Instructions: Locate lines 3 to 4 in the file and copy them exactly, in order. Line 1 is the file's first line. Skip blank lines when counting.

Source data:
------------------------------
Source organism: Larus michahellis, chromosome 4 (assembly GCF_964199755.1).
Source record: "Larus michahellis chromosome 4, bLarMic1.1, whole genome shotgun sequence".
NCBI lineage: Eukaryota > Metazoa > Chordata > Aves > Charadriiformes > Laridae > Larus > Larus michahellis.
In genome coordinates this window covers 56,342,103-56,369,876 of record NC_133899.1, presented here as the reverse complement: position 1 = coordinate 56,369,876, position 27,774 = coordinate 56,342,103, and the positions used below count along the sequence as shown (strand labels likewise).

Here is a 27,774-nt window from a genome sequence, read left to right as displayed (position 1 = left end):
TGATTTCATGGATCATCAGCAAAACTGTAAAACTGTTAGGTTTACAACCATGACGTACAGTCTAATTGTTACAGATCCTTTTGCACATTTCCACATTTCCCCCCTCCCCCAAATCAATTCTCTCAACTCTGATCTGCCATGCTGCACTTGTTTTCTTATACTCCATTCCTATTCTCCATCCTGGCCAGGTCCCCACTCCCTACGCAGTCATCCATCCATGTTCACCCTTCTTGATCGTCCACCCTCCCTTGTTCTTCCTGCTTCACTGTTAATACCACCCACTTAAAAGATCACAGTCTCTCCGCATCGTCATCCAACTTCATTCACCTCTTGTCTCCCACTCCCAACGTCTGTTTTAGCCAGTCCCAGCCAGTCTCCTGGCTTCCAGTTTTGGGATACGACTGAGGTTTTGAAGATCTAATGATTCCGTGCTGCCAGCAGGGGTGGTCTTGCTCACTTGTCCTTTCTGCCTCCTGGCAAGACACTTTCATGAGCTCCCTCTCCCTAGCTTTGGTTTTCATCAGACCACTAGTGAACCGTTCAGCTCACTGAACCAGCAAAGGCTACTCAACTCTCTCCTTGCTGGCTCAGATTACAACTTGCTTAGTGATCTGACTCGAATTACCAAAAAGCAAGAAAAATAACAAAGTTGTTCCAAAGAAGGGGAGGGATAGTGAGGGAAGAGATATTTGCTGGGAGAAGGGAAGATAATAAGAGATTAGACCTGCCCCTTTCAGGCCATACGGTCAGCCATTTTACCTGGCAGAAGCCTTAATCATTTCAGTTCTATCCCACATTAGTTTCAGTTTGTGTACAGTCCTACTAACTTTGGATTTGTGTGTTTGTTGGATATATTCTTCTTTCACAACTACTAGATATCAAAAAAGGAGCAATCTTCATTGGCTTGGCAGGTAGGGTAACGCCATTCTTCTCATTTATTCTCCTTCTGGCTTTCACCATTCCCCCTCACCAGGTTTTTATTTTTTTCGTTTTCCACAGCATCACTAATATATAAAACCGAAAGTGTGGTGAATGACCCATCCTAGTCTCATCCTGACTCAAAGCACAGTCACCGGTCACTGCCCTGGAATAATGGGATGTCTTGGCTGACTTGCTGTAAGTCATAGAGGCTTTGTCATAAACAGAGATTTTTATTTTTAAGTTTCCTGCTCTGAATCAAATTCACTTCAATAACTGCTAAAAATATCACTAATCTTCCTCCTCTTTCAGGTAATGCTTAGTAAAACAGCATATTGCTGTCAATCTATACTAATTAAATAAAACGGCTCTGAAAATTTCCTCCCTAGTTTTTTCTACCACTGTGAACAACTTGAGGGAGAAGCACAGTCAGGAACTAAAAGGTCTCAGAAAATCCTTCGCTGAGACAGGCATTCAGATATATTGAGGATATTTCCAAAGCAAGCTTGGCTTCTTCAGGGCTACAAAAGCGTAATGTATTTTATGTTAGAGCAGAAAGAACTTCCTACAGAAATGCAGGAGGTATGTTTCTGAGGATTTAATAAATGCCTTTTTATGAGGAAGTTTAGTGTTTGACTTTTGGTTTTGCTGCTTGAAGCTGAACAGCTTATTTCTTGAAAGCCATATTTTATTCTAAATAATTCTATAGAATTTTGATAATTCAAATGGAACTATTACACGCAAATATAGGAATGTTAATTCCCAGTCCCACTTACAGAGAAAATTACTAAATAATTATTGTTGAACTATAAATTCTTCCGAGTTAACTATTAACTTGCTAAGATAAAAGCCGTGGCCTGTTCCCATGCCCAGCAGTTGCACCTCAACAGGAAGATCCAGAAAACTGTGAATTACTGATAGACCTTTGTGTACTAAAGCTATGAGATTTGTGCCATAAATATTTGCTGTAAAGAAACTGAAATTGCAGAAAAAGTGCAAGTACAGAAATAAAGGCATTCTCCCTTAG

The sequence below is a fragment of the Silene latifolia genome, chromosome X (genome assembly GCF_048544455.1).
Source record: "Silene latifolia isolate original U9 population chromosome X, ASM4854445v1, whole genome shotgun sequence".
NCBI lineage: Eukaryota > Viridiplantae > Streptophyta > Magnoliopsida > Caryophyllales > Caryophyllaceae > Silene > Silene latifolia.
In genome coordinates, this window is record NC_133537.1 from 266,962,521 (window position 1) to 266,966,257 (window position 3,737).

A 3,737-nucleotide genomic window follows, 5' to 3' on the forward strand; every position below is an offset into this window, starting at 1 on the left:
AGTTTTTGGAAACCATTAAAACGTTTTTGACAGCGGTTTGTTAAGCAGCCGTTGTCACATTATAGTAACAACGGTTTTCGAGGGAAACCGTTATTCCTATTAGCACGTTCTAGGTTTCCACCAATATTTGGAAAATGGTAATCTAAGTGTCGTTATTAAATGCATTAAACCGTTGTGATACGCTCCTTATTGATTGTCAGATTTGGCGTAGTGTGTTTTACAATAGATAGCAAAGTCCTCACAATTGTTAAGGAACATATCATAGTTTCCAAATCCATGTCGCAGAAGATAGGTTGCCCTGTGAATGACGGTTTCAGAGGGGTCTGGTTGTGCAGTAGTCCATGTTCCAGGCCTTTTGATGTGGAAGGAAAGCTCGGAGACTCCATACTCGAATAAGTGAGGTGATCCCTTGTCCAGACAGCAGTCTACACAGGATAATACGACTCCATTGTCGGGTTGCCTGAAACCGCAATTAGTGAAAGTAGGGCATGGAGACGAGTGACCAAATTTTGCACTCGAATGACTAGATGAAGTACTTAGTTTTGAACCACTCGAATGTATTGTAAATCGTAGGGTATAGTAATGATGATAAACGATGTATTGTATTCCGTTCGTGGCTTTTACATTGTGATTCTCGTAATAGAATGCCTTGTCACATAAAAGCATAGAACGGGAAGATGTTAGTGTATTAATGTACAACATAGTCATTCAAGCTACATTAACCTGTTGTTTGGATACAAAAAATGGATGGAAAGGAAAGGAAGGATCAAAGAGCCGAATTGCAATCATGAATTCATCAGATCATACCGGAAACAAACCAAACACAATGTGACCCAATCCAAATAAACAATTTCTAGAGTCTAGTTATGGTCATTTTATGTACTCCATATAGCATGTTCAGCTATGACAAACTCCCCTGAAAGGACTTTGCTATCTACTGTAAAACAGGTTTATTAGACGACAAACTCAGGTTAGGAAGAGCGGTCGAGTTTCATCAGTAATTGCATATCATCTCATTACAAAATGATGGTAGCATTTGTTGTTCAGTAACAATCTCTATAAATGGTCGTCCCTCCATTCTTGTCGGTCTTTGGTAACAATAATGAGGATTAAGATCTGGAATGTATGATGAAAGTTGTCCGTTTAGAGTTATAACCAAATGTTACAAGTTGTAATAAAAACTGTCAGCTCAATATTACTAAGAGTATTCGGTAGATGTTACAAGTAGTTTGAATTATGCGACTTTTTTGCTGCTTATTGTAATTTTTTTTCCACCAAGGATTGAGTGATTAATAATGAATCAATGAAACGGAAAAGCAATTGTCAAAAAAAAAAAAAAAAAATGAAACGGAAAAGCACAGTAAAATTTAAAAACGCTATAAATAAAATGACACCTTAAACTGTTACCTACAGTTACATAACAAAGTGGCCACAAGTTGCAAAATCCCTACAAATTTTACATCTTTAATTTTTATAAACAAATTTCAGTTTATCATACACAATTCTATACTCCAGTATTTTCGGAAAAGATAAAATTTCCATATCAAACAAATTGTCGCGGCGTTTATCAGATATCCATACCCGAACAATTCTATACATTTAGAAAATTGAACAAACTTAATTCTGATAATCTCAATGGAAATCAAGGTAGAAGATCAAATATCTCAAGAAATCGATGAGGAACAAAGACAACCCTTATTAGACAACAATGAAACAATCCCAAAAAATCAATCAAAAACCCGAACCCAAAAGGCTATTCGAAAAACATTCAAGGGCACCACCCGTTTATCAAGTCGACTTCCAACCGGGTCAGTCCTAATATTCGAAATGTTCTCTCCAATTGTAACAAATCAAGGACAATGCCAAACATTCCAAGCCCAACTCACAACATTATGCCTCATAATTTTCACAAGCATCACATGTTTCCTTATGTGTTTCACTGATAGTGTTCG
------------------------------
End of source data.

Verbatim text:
NCBI lineage: Eukaryota > Metazoa > Chordata > Aves > Charadriiformes > Laridae > Larus > Larus michahellis.
In genome coordinates this window covers 56,342,103-56,369,876 of record NC_133899.1, presented here as the reverse complement: position 1 = coordinate 56,369,876, position 27,774 = coordinate 56,342,103, and the positions used below count along the sequence as shown (strand labels likewise).